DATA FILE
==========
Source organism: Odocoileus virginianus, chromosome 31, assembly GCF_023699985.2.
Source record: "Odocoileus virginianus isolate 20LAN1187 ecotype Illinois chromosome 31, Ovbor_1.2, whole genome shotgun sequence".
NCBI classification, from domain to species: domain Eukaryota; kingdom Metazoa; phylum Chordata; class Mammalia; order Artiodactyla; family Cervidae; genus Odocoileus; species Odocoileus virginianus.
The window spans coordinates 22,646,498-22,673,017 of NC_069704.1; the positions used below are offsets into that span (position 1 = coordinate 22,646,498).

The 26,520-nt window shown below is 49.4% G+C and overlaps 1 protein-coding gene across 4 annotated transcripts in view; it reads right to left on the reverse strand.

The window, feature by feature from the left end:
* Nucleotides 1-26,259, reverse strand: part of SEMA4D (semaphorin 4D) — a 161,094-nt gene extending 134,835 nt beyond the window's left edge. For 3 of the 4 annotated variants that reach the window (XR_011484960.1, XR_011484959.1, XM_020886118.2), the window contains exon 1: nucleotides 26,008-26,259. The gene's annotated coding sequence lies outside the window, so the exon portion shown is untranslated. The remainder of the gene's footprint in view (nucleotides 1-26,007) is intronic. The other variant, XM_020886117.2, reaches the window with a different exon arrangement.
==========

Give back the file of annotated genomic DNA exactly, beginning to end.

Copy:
Source organism: Odocoileus virginianus, chromosome 31, assembly GCF_023699985.2.
Source record: "Odocoileus virginianus isolate 20LAN1187 ecotype Illinois chromosome 31, Ovbor_1.2, whole genome shotgun sequence".
NCBI classification, from domain to species: domain Eukaryota; kingdom Metazoa; phylum Chordata; class Mammalia; order Artiodactyla; family Cervidae; genus Odocoileus; species Odocoileus virginianus.
The window spans coordinates 22,646,498-22,673,017 of NC_069704.1; the positions used below are offsets into that span (position 1 = coordinate 22,646,498).

The 26,520-nt window shown below is 49.4% G+C and overlaps 1 protein-coding gene across 4 annotated transcripts in view; it reads right to left on the reverse strand.

The window, feature by feature from the left end:
* Nucleotides 1-26,259, reverse strand: part of SEMA4D (semaphorin 4D) — a 161,094-nt gene extending 134,835 nt beyond the window's left edge. For 3 of the 4 annotated variants that reach the window (XR_011484960.1, XR_011484959.1, XM_020886118.2), the window contains exon 1: nucleotides 26,008-26,259. The gene's annotated coding sequence lies outside the window, so the exon portion shown is untranslated. The remainder of the gene's footprint in view (nucleotides 1-26,007) is intronic. The other variant, XM_020886117.2, reaches the window with a different exon arrangement.